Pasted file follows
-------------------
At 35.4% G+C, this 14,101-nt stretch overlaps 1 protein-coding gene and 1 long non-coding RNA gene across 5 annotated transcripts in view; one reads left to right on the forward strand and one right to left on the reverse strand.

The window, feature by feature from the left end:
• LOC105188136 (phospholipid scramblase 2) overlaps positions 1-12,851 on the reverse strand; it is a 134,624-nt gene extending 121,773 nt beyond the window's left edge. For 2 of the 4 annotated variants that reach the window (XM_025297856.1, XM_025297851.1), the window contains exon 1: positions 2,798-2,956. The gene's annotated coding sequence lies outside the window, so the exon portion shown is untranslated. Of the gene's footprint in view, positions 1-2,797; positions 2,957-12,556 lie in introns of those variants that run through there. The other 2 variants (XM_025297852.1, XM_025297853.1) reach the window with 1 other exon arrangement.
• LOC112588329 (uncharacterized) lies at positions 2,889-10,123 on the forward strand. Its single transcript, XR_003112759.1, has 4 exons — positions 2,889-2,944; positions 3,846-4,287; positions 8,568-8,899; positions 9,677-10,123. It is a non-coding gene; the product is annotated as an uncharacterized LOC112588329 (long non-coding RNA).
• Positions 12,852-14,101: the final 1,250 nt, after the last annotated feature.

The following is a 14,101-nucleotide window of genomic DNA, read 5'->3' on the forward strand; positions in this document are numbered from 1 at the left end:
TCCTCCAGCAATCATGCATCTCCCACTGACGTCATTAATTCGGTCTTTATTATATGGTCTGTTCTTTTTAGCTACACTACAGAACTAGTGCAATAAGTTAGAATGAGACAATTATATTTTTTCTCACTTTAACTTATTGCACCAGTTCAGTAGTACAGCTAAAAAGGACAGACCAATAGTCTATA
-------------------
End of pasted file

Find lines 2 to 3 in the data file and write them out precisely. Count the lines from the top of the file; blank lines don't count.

The window, feature by feature from the left end:
• LOC105188136 (phospholipid scramblase 2) overlaps positions 1-12,851 on the reverse strand; it is a 134,624-nt gene extending 121,773 nt beyond the window's left edge. For 2 of the 4 annotated variants that reach the window (XM_025297856.1, XM_025297851.1), the window contains exon 1: positions 2,798-2,956. The gene's annotated coding sequence lies outside the window, so the exon portion shown is untranslated. Of the gene's footprint in view, positions 1-2,797; positions 2,957-12,556 lie in introns of those variants that run through there. The other 2 variants (XM_025297852.1, XM_025297853.1) reach the window with 1 other exon arrangement.